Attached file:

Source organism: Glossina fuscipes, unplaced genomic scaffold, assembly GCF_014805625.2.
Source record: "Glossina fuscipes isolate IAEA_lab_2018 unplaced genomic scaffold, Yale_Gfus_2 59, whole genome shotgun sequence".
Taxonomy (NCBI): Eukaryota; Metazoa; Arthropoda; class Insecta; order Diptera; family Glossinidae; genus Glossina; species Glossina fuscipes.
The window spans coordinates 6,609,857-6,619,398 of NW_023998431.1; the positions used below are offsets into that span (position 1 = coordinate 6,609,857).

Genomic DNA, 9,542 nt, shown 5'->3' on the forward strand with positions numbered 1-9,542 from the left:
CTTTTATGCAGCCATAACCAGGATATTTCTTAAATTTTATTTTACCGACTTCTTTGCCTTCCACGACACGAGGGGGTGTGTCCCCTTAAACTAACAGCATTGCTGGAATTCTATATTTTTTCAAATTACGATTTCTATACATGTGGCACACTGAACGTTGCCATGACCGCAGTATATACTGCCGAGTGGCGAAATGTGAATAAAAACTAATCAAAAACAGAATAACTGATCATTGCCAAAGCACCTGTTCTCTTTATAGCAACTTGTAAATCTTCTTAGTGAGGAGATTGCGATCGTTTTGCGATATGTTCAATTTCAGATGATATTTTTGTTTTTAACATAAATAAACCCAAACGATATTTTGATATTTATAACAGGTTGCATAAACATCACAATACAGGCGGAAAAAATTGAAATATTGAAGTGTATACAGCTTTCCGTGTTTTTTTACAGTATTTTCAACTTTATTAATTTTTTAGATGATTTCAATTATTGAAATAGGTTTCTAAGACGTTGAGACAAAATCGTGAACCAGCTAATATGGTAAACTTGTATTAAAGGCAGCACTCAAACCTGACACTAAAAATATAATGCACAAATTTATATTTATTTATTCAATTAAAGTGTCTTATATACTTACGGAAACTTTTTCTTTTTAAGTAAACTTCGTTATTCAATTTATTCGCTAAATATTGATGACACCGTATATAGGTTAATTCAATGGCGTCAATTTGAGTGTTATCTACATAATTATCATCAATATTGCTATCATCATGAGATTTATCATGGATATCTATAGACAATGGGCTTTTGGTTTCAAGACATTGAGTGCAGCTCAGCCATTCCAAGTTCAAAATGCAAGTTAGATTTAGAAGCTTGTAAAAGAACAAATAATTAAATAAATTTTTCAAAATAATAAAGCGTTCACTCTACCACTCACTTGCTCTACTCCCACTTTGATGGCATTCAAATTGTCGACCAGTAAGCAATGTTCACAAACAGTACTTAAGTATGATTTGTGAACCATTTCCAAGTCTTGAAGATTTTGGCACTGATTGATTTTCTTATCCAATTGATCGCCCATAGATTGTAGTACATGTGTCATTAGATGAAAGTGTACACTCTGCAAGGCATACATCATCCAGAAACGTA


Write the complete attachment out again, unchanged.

Source organism: Glossina fuscipes, unplaced genomic scaffold, assembly GCF_014805625.2.
Source record: "Glossina fuscipes isolate IAEA_lab_2018 unplaced genomic scaffold, Yale_Gfus_2 59, whole genome shotgun sequence".
Taxonomy (NCBI): Eukaryota; Metazoa; Arthropoda; class Insecta; order Diptera; family Glossinidae; genus Glossina; species Glossina fuscipes.
The window spans coordinates 6,609,857-6,619,398 of NW_023998431.1; the positions used below are offsets into that span (position 1 = coordinate 6,609,857).

Genomic DNA, 9,542 nt, shown 5'->3' on the forward strand with positions numbered 1-9,542 from the left:
CTTTTATGCAGCCATAACCAGGATATTTCTTAAATTTTATTTTACCGACTTCTTTGCCTTCCACGACACGAGGGGGTGTGTCCCCTTAAACTAACAGCATTGCTGGAATTCTATATTTTTTCAAATTACGATTTCTATACATGTGGCACACTGAACGTTGCCATGACCGCAGTATATACTGCCGAGTGGCGAAATGTGAATAAAAACTAATCAAAAACAGAATAACTGATCATTGCCAAAGCACCTGTTCTCTTTATAGCAACTTGTAAATCTTCTTAGTGAGGAGATTGCGATCGTTTTGCGATATGTTCAATTTCAGATGATATTTTTGTTTTTAACATAAATAAACCCAAACGATATTTTGATATTTATAACAGGTTGCATAAACATCACAATACAGGCGGAAAAAATTGAAATATTGAAGTGTATACAGCTTTCCGTGTTTTTTTACAGTATTTTCAACTTTATTAATTTTTTAGATGATTTCAATTATTGAAATAGGTTTCTAAGACGTTGAGACAAAATCGTGAACCAGCTAATATGGTAAACTTGTATTAAAGGCAGCACTCAAACCTGACACTAAAAATATAATGCACAAATTTATATTTATTTATTCAATTAAAGTGTCTTATATACTTACGGAAACTTTTTCTTTTTAAGTAAACTTCGTTATTCAATTTATTCGCTAAATATTGATGACACCGTATATAGGTTAATTCAATGGCGTCAATTTGAGTGTTATCTACATAATTATCATCAATATTGCTATCATCATGAGATTTATCATGGATATCTATAGACAATGGGCTTTTGGTTTCAAGACATTGAGTGCAGCTCAGCCATTCCAAGTTCAAAATGCAAGTTAGATTTAGAAGCTTGTAAAAGAACAAATAATTAAATAAATTTTTCAAAATAATAAAGCGTTCACTCTACCACTCACTTGCTCTACTCCCACTTTGATGGCATTCAAATTGTCGACCAGTAAGCAATGTTCACAAACAGTACTTAAGTATGATTTGTGAACCATTTCCAAGTCTTGAAGATTTTGGCACTGATTGATTTTCTTATCCAATTGATCGCCCATAGATTGTAGTACATGTGTCATTAGATGAAAGTGTACACTCTGCAAGGCATACATCATCCAGAAACGTA